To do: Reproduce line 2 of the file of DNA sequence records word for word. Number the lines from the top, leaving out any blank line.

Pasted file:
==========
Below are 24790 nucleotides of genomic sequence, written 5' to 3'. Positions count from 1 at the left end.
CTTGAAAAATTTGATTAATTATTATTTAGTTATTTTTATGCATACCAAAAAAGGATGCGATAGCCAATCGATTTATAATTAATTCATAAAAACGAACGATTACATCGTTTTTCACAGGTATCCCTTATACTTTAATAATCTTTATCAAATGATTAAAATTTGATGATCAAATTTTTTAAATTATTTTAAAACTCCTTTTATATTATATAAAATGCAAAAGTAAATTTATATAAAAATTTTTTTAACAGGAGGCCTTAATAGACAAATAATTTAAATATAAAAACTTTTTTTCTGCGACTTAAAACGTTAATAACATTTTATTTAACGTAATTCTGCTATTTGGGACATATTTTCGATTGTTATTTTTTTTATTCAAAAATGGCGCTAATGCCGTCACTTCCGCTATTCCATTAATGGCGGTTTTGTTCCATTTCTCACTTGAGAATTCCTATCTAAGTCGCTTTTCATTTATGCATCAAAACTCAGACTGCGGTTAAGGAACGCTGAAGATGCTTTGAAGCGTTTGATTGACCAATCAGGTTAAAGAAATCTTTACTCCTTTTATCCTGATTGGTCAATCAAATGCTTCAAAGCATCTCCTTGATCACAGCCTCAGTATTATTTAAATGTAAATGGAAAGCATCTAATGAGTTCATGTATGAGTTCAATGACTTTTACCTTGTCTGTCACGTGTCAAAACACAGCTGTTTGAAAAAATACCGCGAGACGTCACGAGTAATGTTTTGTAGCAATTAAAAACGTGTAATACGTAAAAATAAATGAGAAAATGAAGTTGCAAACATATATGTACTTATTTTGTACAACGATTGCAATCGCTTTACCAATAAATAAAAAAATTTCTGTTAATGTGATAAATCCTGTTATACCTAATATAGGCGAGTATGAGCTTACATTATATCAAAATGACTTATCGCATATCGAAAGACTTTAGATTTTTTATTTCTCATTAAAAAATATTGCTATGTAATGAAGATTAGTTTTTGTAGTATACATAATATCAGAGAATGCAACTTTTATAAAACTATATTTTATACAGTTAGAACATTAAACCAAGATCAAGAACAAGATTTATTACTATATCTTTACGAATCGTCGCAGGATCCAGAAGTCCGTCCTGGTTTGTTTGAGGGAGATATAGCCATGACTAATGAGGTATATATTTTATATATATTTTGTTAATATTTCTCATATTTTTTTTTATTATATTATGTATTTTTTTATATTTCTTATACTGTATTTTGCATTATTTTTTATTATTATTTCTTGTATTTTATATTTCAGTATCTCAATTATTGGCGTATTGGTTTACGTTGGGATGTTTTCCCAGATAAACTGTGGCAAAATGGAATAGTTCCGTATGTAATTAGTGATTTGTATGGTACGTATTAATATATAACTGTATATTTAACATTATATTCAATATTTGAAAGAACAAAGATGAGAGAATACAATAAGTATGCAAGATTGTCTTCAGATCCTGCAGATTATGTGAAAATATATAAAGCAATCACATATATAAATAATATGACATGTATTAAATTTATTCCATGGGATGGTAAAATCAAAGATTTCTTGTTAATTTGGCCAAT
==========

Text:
CTTGAAAAATTTGATTAATTATTATTTAGTTATTTTTATGCATACCAAAAAAGGATGCGATAGCCAATCGATTTATAATTAATTCATAAAAACGAACGATTACATCGTTTTTCACAGGTATCCCTTATACTTTAATAATCTTTATCAAATGATTAAAATTTGATGATCAAATTTTTTAAATTATTTTAAAACTCCTTTTATATTATATAAAATGCAAAAGTAAATTTATATAAAAATTTTTTTAACAGGAGGCCTTAATAGACAAATAATTTAAATATAAAAACTTTTTTTCTGCGACTTAAAACGTTAATAACATTTTATTTAACGTAATTCTGCTATTTGGGACATATTTTCGATTGTTATTTTTTTTATTCAAAAATGGCGCTAATGCCGTCACTTCCGCTATTCCATTAATGGCGGTTTTGTTCCATTTCTCACTTGAGAATTCCTATCTAAGTCGCTTTTCATTTATGCATCAAAACTCAGACTGCGGTTAAGGAACGCTGAAGATGCTTTGAAGCGTTTGATTGACCAATCAGGTTAAAGAAATCTTTACTCCTTTTATCCTGATTGGTCAATCAAATGCTTCAAAGCATCTCCTTGATCACAGCCTCAGTATTATTTAAATGTAAATGGAAAGCATCTAATGAGTTCATGTATGAGTTCAATGACTTTTACCTTGTCTGTCACGTGTCAAAACACAGCTGTTTGAAAAAATACCGCGAGACGTCACGAGTAATGTTTTGTAGCAATTAAAAACGTGTAATACGTAAAAATAAATGAGAAAATGAAGTTGCAAACATATATGTACTTATTTTGTACAACGATTGCAATCGCTTTACCAATAAATAAAAAAATTTCTGTTAATGTGATAAATCCTGTTATACCTAATATAGGCGAGTATGAGCTTACATTATATCAAAATGACTTATCGCATATCGAAAGACTTTAGATTTTTTATTTCTCATTAAAAAATATTGCTATGTAATGAAGATTAGTTTTTGTAGTATACATAATATCAGAGAATGCAACTTTTATAAAACTATATTTTATACAGTTAGAACATTAAACCAAGATCAAGAACAAGATTTATTACTATATCTTTACGAATCGTCGCAGGATCCAGAAGTCCGTCCTGGTTTGTTTGAGGGAGATATAGCCATGACTAATGAGGTATATATTTTATATATATTTTGTTAATATTTCTCATATTTTTTTTTATTATATTATGTATTTTTTTATATTTCTTATACTGTATTTTGCATTATTTTTTATTATTATTTCTTGTATTTTATATTTCAGTATCTCAATTATTGGCGTATTGGTTTACGTTGGGATGTTTTCCCAGATAAACTGTGGCAAAATGGAATAGTTCCGTATGTAATTAGTGATTTGTATGGTACGTATTAATATATAACTGTATATTTAACATTATATTCAATATTTGAAAGAACAAAGATGAGAGAATACAATAAGTATGCAAGATTGTCTTCAGATCCTGCAGATTATGTGAAAATATATAAAGCAATCACATATATAAATAATATGACATGTATTAAATTTATTCCATGGGATGGTAAAATCAAAGATTTCTTGTTAATTTGGCCAAT